how to get your MacBook fixed

Failed Hard Drive


A failing hard drive can mean loss or corruption to important data or to applications and system software that can further destabilize the system. If your Mac regularly slows down or crashes, or if you get odd ‘permissions denied’ errors about the inability to access certain files you previously had access to, then your drive may be on its way out.

The first option for testing your drive is to check its SMART (Self-Monitoring, Analysis, and Reporting Technology) status, which is a series of built-in benchmarks and thresholds that the drive regularly monitors itself. If any of these are out of place, then tmache drive will flag it to the system when a SMART check is performed. This can be done at any time using Disk Utility by opening the program and selecting your drive device. Then, at the bottom of the window you will see a “SMART Status” with the results of the check. If this says anything other than “Verified,” then you need to replace your drive.

Disk Utility is not the only option for checking the SMART status, as there are numerous third-party programs like SMART Utility (some of which are free), that may be an even more thorough SMART checker than Disk Utility.

The SMART verification status for the drive is located at the bottom of the Disk Utility window.Screenshot by Topher Kessler/CNET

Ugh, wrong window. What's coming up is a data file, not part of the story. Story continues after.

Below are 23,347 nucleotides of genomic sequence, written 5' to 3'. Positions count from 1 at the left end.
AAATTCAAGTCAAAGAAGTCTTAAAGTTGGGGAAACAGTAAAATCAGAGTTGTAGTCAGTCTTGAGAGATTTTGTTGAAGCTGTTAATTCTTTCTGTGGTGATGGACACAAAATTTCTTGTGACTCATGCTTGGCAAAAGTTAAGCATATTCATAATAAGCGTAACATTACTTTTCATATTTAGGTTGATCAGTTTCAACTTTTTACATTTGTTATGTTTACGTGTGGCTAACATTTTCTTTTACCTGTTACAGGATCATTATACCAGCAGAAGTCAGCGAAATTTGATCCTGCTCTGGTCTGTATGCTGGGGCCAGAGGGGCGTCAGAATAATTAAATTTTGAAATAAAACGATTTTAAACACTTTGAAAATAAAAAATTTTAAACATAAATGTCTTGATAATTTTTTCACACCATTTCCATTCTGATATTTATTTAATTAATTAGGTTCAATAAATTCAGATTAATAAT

If the SMART status checks out, then check the disk’s formatting regularly with Disk Utility. If your first check shows formatting errors, boot to the Recovery HD partition by holding Command-R at startup, and then fix the drive. Follow this by checking the drive’s formatting regularly (daily), to ensure that no more errors crop up. If they do, then this indicates the drive may be failing.

Finally, use a third-party utility like Drive Genius or Disk Tools Pro to check the drive’s media with a surface scan. This will check for bad blocks and replace them with spare blocks, if necessary. If you do find bad blocks with a scan, then again repeat this scan the following day, after using your system, and continue to do so for a few more days. If bad blocks continue to appear, then this suggests the drive will likely need to be replaced.

For external drives, unfortunately, SMART status checking is not supported; however, you can still check its formatting and perform a surface scan.

In addition, for external drives you can troubleshoot any daisy chains and drive connections if the drive will not mount, or if it suddenly ejects, since improper daisy-chaining can lead to loss in power or data connection that can corrupt drive contents.